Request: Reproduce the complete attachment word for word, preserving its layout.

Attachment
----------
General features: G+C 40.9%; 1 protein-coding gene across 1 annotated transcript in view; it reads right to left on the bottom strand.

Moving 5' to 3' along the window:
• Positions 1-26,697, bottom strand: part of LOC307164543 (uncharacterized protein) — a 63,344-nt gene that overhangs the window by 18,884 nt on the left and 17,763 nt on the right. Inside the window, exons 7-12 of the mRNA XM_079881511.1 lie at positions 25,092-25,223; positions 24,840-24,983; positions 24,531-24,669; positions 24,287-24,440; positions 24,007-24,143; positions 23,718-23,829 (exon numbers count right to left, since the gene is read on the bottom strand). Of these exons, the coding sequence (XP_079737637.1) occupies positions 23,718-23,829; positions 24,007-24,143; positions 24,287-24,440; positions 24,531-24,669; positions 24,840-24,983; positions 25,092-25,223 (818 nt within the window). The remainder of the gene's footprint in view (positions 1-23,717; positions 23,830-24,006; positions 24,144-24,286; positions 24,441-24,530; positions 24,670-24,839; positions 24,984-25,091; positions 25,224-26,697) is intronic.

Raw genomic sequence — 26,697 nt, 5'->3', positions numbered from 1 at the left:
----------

General features: G+C 40.9%; 1 protein-coding gene across 1 annotated transcript in view; it reads right to left on the bottom strand.

Moving 5' to 3' along the window:
• Positions 1-26,697, bottom strand: part of LOC307164543 (uncharacterized protein) — a 63,344-nt gene that overhangs the window by 18,884 nt on the left and 17,763 nt on the right. Inside the window, exons 7-12 of the mRNA XM_079881511.1 lie at positions 25,092-25,223; positions 24,840-24,983; positions 24,531-24,669; positions 24,287-24,440; positions 24,007-24,143; positions 23,718-23,829 (exon numbers count right to left, since the gene is read on the bottom strand). Of these exons, the coding sequence (XP_079737637.1) occupies positions 23,718-23,829; positions 24,007-24,143; positions 24,287-24,440; positions 24,531-24,669; positions 24,840-24,983; positions 25,092-25,223 (818 nt within the window). The remainder of the gene's footprint in view (positions 1-23,717; positions 23,830-24,006; positions 24,144-24,286; positions 24,441-24,530; positions 24,670-24,839; positions 24,984-25,091; positions 25,224-26,697) is intronic.

Raw genomic sequence — 26,697 nt, 5'->3', positions numbered from 1 at the left: